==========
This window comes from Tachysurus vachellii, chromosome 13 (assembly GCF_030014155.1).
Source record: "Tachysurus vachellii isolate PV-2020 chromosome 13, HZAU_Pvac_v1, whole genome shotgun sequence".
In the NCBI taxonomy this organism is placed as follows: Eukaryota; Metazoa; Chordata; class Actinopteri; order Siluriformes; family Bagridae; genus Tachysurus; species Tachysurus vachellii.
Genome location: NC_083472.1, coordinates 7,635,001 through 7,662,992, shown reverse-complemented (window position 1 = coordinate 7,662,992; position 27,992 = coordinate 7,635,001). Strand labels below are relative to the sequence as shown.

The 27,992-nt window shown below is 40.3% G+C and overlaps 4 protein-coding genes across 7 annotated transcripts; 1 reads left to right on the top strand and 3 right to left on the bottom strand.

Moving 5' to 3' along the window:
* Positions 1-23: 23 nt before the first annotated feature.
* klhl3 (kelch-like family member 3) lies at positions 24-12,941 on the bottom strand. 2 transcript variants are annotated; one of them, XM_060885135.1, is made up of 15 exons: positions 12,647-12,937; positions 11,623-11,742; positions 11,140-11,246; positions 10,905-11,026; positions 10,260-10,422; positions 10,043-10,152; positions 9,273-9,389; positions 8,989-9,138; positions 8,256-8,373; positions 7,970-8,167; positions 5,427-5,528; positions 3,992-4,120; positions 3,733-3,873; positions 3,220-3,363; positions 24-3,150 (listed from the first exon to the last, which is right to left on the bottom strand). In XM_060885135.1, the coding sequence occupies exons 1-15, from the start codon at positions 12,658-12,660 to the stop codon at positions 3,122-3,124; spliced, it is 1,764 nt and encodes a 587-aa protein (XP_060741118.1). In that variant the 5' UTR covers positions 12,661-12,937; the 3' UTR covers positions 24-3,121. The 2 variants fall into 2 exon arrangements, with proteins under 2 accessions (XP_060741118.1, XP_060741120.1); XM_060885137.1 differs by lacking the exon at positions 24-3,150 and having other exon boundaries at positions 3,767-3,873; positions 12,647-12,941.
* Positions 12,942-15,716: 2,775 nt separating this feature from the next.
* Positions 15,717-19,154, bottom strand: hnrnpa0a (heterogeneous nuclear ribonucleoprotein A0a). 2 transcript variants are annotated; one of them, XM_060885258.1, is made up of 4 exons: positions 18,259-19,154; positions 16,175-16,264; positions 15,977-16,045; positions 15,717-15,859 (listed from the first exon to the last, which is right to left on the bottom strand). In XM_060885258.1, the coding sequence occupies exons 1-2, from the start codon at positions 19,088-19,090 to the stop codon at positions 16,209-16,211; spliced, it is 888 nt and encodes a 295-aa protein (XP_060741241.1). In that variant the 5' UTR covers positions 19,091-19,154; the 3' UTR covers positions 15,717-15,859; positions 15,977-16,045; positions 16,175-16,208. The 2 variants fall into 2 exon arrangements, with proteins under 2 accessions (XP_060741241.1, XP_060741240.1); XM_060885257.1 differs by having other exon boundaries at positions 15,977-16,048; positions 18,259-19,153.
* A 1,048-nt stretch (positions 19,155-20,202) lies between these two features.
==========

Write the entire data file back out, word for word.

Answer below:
This window comes from Tachysurus vachellii, chromosome 13 (assembly GCF_030014155.1).
Source record: "Tachysurus vachellii isolate PV-2020 chromosome 13, HZAU_Pvac_v1, whole genome shotgun sequence".
In the NCBI taxonomy this organism is placed as follows: Eukaryota; Metazoa; Chordata; class Actinopteri; order Siluriformes; family Bagridae; genus Tachysurus; species Tachysurus vachellii.
Genome location: NC_083472.1, coordinates 7,635,001 through 7,662,992, shown reverse-complemented (window position 1 = coordinate 7,662,992; position 27,992 = coordinate 7,635,001). Strand labels below are relative to the sequence as shown.

The 27,992-nt window shown below is 40.3% G+C and overlaps 4 protein-coding genes across 7 annotated transcripts; 1 reads left to right on the top strand and 3 right to left on the bottom strand.

Moving 5' to 3' along the window:
* Positions 1-23: 23 nt before the first annotated feature.
* klhl3 (kelch-like family member 3) lies at positions 24-12,941 on the bottom strand. 2 transcript variants are annotated; one of them, XM_060885135.1, is made up of 15 exons: positions 12,647-12,937; positions 11,623-11,742; positions 11,140-11,246; positions 10,905-11,026; positions 10,260-10,422; positions 10,043-10,152; positions 9,273-9,389; positions 8,989-9,138; positions 8,256-8,373; positions 7,970-8,167; positions 5,427-5,528; positions 3,992-4,120; positions 3,733-3,873; positions 3,220-3,363; positions 24-3,150 (listed from the first exon to the last, which is right to left on the bottom strand). In XM_060885135.1, the coding sequence occupies exons 1-15, from the start codon at positions 12,658-12,660 to the stop codon at positions 3,122-3,124; spliced, it is 1,764 nt and encodes a 587-aa protein (XP_060741118.1). In that variant the 5' UTR covers positions 12,661-12,937; the 3' UTR covers positions 24-3,121. The 2 variants fall into 2 exon arrangements, with proteins under 2 accessions (XP_060741118.1, XP_060741120.1); XM_060885137.1 differs by lacking the exon at positions 24-3,150 and having other exon boundaries at positions 3,767-3,873; positions 12,647-12,941.
* Positions 12,942-15,716: 2,775 nt separating this feature from the next.
* Positions 15,717-19,154, bottom strand: hnrnpa0a (heterogeneous nuclear ribonucleoprotein A0a). 2 transcript variants are annotated; one of them, XM_060885258.1, is made up of 4 exons: positions 18,259-19,154; positions 16,175-16,264; positions 15,977-16,045; positions 15,717-15,859 (listed from the first exon to the last, which is right to left on the bottom strand). In XM_060885258.1, the coding sequence occupies exons 1-2, from the start codon at positions 19,088-19,090 to the stop codon at positions 16,209-16,211; spliced, it is 888 nt and encodes a 295-aa protein (XP_060741241.1). In that variant the 5' UTR covers positions 19,091-19,154; the 3' UTR covers positions 15,717-15,859; positions 15,977-16,045; positions 16,175-16,208. The 2 variants fall into 2 exon arrangements, with proteins under 2 accessions (XP_060741241.1, XP_060741240.1); XM_060885257.1 differs by having other exon boundaries at positions 15,977-16,048; positions 18,259-19,153.
* A 1,048-nt stretch (positions 19,155-20,202) lies between these two features.